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2009 Daily Log

08/16/09 – Shrinking Cups

 

shrunken cupsAs we prepare to end our adventure at sea, many of us are packing small Styrofoam cups into our luggage. These cups, decorated using “Sharpie” permanent markers, had been placed in a mesh bag, which was attached to the back of the submersible, and then taken down during one of the many dives that took place during this mission. When the submersible returned to the surface, the cups had shrunk to a fraction of their original size due to the great water pressure they experienced during the dive.

When you are on land, you experience air pressure. Air pressure is the weight of the atmosphere pressing down onto you. We rarely notice it, except for when it changes rapidly, such as driving up a tall mountain, riding an elevator in a tall building, or flying in an airplane. The change in air pressure is what makes our ears “pop.” One atmosphere of pressure is 14.7 pounds per square inch.

Diving into water creates a change in pressure too. Every 33 feet you descend is the equivalent of 1 atmosphere of pressure. SCUBA divers adjust to this when they dive, but there are limits to how deep a human can go before the pressure becomes too great. The Johnson-Sea-Link submersible is designed to go up to 3,000 feet down, or the equivalent of about 90 atmospheres, or 1335 pounds per square inch.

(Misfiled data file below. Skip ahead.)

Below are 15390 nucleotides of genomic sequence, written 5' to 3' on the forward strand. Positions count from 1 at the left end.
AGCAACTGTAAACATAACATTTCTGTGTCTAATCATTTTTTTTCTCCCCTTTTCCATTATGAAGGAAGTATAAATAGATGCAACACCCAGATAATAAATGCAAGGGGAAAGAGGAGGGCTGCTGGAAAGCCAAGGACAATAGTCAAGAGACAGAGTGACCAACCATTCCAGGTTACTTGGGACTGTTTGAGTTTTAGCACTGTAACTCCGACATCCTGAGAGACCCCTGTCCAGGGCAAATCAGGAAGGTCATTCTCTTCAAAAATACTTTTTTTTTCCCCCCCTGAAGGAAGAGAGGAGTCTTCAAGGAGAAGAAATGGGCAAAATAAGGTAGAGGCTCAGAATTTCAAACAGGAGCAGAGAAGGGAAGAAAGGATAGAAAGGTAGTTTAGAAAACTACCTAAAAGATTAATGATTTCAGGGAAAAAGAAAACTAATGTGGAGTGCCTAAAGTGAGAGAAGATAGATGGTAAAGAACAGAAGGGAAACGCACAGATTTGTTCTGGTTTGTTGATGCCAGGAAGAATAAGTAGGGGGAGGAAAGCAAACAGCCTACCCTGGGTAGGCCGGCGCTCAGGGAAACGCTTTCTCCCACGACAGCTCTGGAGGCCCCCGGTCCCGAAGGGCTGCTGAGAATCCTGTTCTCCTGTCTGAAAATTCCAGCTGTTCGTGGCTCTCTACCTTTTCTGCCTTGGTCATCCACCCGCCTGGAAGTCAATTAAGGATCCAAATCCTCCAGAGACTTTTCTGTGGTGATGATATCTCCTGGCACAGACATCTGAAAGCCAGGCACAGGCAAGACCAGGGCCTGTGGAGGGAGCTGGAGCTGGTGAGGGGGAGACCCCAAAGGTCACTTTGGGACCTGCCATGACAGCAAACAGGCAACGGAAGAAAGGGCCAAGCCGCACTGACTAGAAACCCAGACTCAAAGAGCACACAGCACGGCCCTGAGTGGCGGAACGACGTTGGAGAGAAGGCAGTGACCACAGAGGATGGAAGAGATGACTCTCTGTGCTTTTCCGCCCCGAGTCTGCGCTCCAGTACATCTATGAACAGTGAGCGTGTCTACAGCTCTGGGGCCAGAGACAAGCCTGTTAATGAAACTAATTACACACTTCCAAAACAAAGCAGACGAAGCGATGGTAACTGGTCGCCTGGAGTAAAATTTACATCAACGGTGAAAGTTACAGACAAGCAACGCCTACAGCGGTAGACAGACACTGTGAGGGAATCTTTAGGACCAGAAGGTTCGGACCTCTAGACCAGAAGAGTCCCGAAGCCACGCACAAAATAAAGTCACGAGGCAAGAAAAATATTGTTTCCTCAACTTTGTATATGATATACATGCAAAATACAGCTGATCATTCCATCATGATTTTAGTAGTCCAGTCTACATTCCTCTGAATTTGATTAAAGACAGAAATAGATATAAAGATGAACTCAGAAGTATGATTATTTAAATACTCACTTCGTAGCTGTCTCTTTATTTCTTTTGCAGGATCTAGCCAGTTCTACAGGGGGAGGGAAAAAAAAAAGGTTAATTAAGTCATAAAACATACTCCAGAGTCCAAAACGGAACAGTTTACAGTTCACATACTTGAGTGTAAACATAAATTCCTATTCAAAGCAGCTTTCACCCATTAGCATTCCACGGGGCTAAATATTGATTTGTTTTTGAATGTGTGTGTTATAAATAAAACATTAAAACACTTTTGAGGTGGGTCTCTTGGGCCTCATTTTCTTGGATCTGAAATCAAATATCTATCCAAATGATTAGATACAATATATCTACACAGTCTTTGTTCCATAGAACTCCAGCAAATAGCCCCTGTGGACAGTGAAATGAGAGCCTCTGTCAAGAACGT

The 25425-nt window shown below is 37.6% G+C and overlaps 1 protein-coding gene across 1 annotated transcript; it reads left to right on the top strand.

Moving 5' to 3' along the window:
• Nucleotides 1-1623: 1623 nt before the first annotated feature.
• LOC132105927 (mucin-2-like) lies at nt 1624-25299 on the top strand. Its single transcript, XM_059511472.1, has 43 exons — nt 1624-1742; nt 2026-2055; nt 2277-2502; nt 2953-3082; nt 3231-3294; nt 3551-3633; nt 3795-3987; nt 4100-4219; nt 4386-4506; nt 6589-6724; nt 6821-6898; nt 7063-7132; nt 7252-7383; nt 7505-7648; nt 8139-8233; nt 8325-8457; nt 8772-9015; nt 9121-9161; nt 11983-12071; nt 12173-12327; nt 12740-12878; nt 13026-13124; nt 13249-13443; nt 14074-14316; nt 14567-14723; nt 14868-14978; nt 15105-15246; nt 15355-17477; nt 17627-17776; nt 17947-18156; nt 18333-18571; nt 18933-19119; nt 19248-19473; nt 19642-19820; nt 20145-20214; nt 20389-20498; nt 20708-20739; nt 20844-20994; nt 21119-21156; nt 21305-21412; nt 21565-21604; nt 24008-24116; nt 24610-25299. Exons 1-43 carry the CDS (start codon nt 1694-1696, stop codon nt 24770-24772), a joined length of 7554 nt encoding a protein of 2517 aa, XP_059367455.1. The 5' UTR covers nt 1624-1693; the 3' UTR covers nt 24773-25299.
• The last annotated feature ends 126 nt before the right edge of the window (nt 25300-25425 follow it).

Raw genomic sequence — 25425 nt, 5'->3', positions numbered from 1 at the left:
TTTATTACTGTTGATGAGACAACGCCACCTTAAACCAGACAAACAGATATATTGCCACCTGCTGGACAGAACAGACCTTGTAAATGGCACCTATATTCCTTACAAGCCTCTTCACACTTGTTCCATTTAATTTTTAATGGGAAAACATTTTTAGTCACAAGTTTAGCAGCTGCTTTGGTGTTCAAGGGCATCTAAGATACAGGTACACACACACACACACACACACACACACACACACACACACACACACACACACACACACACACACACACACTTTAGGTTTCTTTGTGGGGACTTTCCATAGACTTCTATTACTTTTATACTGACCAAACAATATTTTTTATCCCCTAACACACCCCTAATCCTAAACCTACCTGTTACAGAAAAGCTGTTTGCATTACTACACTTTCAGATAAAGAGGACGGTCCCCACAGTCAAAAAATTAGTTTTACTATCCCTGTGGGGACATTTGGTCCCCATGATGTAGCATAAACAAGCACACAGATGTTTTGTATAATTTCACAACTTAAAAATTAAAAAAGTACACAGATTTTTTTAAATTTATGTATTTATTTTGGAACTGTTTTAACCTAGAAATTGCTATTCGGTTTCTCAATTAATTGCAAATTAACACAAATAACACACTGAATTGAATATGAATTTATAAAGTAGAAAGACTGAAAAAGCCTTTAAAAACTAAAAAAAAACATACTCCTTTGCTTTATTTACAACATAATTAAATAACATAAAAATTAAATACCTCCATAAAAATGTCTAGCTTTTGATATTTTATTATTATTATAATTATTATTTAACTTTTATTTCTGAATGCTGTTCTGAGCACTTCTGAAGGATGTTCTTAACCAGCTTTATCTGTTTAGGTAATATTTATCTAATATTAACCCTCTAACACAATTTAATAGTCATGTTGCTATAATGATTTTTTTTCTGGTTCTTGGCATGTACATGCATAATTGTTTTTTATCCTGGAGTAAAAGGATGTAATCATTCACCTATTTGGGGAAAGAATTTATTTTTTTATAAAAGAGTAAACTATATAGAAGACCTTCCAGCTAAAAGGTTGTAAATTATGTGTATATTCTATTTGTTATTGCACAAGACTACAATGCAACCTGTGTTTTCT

How can the Johnson-Sea-Link withstand the pressure? The Plexiglas sphere and metal aft chamber are both strong enough to withstand the pressure at these depths. The sphere does change shape — it shrinks about 1/8th of an inch. The support structure is designed to handle this change and actually becomes stronger as it goes deeper.

You can make a simple pressure demonstration using a two-liter bottle and a plastic eyedropper. Fill the two-liter bottle with water and half-fill the plastic eyedropper. Place the eyedropper in the two-liter bottle and put the top on. When you squeeze the plastic bottle, it changes the water pressure and the eyedropper will go down. More complete directions for making this type of “Cartesian Diver” can be found online.

Unlike the sphere of the Johnson-Sea-Link, the Styrofoam cups cannot withstand the water pressure at depth. As they descend, the air is squeezed out of the Styrofoam, permanently changing the structure of the cup. When the submersible returns to the surface, the cups are tiny. These shrunken cups are a souvenir of our exploration of the deep and a reminder of the technology that keeps us safe in the Johnson-Sea-Link.

Jim Sullivan and Craig Caddigan of the submersible crew provided background information for this log.

08/16/09 - Q & A

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